These votes will not be replicated in a general election, but they will be analysed to see where the next slippage in our traditional voting patterns occur.

Dan Boyle is a former Green Party TD and Senator. His column appears here every Thursday. Follow Dan on Twitter: @sendboyle

Rollingnews


From top: Lough Meelagh County Roscommon on St. Stephens Day ; Dan Boyle

I remain an optimist about life and the World we live in. I don’t expect bad things to disappear, but I do expect they can be overcome.

It has been a god awful decade. A time when the individual became king. Where we replaced what we had considered greed with the more agreeable concept of realistic expectation. Where the notion of the ideal of a common good has been disparaged to near death.

The negative turns that have been taken won’t ever be completely reversed. Nor should they be. Part of the right/left societal shift at any historical point is corrective. The problem is where change goes beyond the corrective.

We are, and have been living, in such a period. A period in which global wealth (at least in how it is measured) has never been greater, nor has the distribution of that wealth been poorer.

A time where the planet we collectively share, has become an afterthought in our pursuit of what we have foolishly been sold as ‘happiness’.

A space where we selectively decide on what is ‘truth’, preferring to confirm our biases than accept that views other than our own may have greater validity.

A dark age, not yet our darkest hour, but many dawns still await us. Those dawns arrive when we realise we can properly critique the badness that stymies our progress.

And we can recognise that the goodness in what we have rejected, the neglected strengths that have made us who, and what, we are.

In this age of demagogues and demagoguery it has because de rigeur to assail social democratic societies and what they have represented.

It can’t be denied that the era of social democracy has ended with an air of smugness and complacency. It can be argued that there has been much to be smug about.

The twentieth century has been erroneously described as the American century. It should be more properly seen as the Social Democratic century.

As we celebrate the centenary of the partial franchise for women, we are tending to forget the more complete journeys that have been made.

The forty hour working week, paid vacations, maternity leave, largely universal education and health care. Add to this development of welfare safety nets, consumer rights and consideration of environmental wrongs. All advances made, and achieved, during the social democratic century.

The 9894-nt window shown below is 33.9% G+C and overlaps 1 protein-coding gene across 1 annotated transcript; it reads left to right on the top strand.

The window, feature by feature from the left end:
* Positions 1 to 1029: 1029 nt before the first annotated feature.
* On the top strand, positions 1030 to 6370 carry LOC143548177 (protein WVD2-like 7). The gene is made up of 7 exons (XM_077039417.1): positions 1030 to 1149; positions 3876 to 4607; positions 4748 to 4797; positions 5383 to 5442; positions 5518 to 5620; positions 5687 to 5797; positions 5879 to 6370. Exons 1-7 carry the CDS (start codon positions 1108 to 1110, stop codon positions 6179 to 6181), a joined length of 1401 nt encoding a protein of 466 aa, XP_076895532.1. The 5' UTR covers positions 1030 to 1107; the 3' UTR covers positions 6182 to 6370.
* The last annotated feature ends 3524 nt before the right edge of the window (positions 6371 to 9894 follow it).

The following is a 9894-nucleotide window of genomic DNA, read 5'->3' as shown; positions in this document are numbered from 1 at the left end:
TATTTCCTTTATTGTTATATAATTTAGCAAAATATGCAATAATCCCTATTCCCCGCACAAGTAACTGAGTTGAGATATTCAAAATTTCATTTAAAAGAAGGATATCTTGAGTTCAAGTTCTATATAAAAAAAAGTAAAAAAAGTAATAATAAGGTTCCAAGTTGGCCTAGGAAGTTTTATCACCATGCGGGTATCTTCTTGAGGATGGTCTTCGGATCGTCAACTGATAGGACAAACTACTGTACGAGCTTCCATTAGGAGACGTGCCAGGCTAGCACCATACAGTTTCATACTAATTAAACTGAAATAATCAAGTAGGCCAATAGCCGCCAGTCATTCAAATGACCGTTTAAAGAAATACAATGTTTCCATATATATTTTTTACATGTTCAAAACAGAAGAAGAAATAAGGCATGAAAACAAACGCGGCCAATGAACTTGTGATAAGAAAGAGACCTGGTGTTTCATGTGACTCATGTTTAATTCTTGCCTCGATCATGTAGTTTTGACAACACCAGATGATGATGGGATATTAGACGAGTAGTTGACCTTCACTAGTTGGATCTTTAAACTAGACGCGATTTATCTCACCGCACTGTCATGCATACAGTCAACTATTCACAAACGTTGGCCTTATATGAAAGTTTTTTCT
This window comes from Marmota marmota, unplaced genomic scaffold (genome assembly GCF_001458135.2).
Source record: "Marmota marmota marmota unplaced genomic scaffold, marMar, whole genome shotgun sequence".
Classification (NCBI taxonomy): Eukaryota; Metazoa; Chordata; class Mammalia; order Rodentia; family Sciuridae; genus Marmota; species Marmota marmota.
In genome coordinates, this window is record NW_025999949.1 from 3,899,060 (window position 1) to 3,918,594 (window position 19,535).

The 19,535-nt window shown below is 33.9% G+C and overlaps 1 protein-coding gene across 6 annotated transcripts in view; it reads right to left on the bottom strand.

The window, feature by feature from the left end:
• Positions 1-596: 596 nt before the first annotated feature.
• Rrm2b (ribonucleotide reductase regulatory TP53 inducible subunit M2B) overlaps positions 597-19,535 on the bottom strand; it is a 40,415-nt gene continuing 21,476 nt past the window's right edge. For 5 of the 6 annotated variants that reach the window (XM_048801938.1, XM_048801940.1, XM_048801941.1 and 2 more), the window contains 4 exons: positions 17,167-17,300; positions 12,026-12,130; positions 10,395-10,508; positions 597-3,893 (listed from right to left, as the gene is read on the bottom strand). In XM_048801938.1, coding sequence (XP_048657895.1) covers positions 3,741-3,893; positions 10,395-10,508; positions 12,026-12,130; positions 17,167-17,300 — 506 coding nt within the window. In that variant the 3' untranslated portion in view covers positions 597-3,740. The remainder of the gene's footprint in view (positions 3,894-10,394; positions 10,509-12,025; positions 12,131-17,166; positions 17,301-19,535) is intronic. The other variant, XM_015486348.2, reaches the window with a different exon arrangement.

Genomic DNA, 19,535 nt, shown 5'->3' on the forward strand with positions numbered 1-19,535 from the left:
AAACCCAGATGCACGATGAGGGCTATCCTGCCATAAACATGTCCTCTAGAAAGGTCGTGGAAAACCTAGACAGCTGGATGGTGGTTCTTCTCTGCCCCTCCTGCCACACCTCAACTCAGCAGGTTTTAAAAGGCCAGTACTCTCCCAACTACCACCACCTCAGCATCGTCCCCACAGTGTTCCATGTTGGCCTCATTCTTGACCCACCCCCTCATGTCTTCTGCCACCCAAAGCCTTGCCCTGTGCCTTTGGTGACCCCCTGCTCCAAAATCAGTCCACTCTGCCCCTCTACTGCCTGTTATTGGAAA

Whether this was by the FDR administration, the Attlee government, or the Nordic approach, the intent and the application were largely the same.

These achievements were all the more telling because they were achieved against the competing absolutes of communism and capitalism (red raw in claw and tooth).

Where social democracy lost its way was in being too wedded to the industrial and the utilitarian.

All modern economic theories coalesce around the myth of bigger, faster, stronger, more, believing that all consequences that follow are beneficial. The environmental crises we are experiencing shows that that is evidently not the case.

Perhaps the greater failure of social democracy has been its belief that the greater good of the many, though not all, has been good enough.

We can do and must do better.

Dan Boyle is a former Green Party TD and Senator. His column appears here every Thursday. Follow Dan on Twitter: @sendboyle

Rollingnews

 


From top: Protestors in Skibbereen opposing plans for a plastics factory manufacturing polymer pellets in the town last February; Dan Boyle

When our family moved from Chicago to Cork, my Dad stayed there for a further five years. He worked as a merchant seaman on the Great Lakes. His intent to build up a nest egg.

During this period we would have see him for a few weeks in and around Christmas time.

At other times we would record cassette tapes we sent to the US/Canada to let him know we were thinking of him and missing him.

As a 10 year old I would have performed my party piece, which found it way onto one such cassette. It was the somewhat mawkish yet still somehow anthemic famine song, ‘Skibbereen’.

The open lines of the song continues to be evocative for me, precisely because of how it came to exist in my life.

“Oh Father dear I often hear you speak of Erin’s isle”

Several verses later while ranging from the near piteous to the near militant, the song ends with a rallying cry ‘Revenge for Skibbereen’.

I think of the song as a link in my relationship with my Dad. It has also given me something of an affinity with the town of Skibbereen.

The place that suffered the worst ravages of the Potato Famine has lot going for it now.

The gateway to the glories of West Cork, the town is surrounded by a necklace of incredibly beautiful coastal villages. Add to those locations the wonderful Lough Hyne, and you have a region that compares with any of the visually stunning parts of the World.

West Cork isn’t without the economic difficulties other regions experience. Despite many persistent obstacles, great efforts have been made to make Skibbereen more economically diverse.